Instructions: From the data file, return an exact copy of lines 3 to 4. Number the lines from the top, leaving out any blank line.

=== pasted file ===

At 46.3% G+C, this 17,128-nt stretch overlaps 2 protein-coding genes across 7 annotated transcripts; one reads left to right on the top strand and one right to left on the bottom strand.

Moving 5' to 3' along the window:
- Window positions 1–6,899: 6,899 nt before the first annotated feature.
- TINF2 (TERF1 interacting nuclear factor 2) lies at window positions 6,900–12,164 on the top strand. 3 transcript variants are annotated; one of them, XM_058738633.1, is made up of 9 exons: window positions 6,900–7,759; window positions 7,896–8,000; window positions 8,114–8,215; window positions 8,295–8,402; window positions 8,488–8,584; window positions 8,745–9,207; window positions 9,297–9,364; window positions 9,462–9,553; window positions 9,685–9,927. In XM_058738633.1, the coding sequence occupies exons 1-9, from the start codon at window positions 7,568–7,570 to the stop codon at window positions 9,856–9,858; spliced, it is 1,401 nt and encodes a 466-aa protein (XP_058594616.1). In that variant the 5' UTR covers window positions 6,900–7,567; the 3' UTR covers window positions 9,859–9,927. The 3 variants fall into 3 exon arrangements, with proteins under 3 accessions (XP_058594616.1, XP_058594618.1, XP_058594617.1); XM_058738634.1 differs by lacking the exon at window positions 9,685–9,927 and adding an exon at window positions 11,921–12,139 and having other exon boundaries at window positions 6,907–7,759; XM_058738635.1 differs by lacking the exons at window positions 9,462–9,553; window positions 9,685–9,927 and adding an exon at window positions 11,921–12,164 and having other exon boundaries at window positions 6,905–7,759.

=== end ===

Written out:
- Window positions 1–6,899: 6,899 nt before the first annotated feature.
- TINF2 (TERF1 interacting nuclear factor 2) lies at window positions 6,900–12,164 on the top strand. 3 transcript variants are annotated; one of them, XM_058738633.1, is made up of 9 exons: window positions 6,900–7,759; window positions 7,896–8,000; window positions 8,114–8,215; window positions 8,295–8,402; window positions 8,488–8,584; window positions 8,745–9,207; window positions 9,297–9,364; window positions 9,462–9,553; window positions 9,685–9,927. In XM_058738633.1, the coding sequence occupies exons 1-9, from the start codon at window positions 7,568–7,570 to the stop codon at window positions 9,856–9,858; spliced, it is 1,401 nt and encodes a 466-aa protein (XP_058594616.1). In that variant the 5' UTR covers window positions 6,900–7,567; the 3' UTR covers window positions 9,859–9,927. The 3 variants fall into 3 exon arrangements, with proteins under 3 accessions (XP_058594616.1, XP_058594618.1, XP_058594617.1); XM_058738634.1 differs by lacking the exon at window positions 9,685–9,927 and adding an exon at window positions 11,921–12,139 and having other exon boundaries at window positions 6,907–7,759; XM_058738635.1 differs by lacking the exons at window positions 9,462–9,553; window positions 9,685–9,927 and adding an exon at window positions 11,921–12,164 and having other exon boundaries at window positions 6,905–7,759.